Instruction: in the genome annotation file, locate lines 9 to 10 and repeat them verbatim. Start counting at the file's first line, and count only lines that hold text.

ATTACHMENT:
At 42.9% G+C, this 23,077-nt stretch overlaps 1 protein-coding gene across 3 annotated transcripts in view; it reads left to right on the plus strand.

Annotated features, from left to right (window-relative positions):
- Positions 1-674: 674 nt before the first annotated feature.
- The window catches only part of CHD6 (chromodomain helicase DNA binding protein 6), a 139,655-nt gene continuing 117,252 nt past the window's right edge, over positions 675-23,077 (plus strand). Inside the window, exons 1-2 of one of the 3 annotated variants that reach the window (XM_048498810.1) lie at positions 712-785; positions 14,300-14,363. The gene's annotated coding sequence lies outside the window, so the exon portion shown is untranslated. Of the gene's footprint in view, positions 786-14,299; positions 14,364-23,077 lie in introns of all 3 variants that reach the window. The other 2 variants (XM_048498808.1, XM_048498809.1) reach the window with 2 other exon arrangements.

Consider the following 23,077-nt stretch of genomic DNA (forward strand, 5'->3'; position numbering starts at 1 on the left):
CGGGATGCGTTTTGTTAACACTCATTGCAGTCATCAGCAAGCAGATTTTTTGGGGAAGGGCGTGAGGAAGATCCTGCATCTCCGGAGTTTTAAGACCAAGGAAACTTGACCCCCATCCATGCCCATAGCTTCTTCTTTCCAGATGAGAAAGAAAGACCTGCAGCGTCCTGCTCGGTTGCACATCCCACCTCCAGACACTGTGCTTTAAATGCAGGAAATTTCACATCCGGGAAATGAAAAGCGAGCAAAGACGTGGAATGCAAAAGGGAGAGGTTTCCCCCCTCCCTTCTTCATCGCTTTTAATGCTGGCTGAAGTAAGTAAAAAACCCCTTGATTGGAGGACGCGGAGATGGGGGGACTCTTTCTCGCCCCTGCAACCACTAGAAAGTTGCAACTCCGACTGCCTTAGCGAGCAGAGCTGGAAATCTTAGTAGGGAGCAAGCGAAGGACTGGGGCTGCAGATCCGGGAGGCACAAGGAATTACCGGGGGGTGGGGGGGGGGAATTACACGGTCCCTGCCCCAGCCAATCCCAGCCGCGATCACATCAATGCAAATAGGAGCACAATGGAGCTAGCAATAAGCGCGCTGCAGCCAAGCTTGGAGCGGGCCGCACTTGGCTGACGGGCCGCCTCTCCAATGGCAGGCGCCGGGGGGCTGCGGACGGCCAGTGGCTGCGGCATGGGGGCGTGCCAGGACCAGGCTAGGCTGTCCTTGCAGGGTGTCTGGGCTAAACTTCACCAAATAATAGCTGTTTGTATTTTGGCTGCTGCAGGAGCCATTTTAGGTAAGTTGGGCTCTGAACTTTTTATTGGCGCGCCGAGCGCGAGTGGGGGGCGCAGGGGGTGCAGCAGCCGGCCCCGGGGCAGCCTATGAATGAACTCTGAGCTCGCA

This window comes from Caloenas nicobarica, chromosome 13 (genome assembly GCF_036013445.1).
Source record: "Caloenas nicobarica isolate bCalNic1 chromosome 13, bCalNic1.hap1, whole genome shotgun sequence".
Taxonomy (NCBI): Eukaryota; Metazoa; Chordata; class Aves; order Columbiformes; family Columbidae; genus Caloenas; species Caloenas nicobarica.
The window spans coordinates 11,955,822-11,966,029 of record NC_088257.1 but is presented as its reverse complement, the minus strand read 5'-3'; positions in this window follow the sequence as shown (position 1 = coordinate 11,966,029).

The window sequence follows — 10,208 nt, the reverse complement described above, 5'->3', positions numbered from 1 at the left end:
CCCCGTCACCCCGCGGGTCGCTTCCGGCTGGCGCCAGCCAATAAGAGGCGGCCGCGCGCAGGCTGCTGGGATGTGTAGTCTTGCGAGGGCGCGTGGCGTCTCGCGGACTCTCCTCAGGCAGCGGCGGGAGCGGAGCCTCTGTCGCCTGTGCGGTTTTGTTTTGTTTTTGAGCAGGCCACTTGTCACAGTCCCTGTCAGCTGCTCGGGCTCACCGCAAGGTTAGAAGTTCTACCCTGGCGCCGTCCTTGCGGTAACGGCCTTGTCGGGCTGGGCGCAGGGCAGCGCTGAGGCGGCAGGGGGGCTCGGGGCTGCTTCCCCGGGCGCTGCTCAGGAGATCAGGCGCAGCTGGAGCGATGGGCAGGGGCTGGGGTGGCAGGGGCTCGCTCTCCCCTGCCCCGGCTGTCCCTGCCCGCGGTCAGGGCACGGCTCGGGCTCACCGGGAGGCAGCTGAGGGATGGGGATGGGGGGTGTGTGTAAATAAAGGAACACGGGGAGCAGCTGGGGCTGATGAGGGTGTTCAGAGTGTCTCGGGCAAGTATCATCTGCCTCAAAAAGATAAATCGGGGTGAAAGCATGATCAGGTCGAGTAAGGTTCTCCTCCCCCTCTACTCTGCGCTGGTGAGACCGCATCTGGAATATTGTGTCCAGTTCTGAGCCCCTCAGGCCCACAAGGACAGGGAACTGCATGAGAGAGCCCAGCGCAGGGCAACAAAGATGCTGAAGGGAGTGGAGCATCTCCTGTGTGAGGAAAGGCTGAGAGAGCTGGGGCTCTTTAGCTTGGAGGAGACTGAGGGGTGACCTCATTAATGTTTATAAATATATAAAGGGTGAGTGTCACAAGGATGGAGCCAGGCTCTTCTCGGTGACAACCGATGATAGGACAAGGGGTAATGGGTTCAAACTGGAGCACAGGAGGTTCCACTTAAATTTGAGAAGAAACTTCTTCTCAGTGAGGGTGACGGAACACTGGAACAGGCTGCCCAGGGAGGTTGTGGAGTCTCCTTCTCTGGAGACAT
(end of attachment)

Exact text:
Taxonomy (NCBI): Eukaryota; Metazoa; Chordata; class Aves; order Columbiformes; family Columbidae; genus Caloenas; species Caloenas nicobarica.
The window spans coordinates 11,955,822-11,966,029 of record NC_088257.1 but is presented as its reverse complement, the minus strand read 5'-3'; positions in this window follow the sequence as shown (position 1 = coordinate 11,966,029).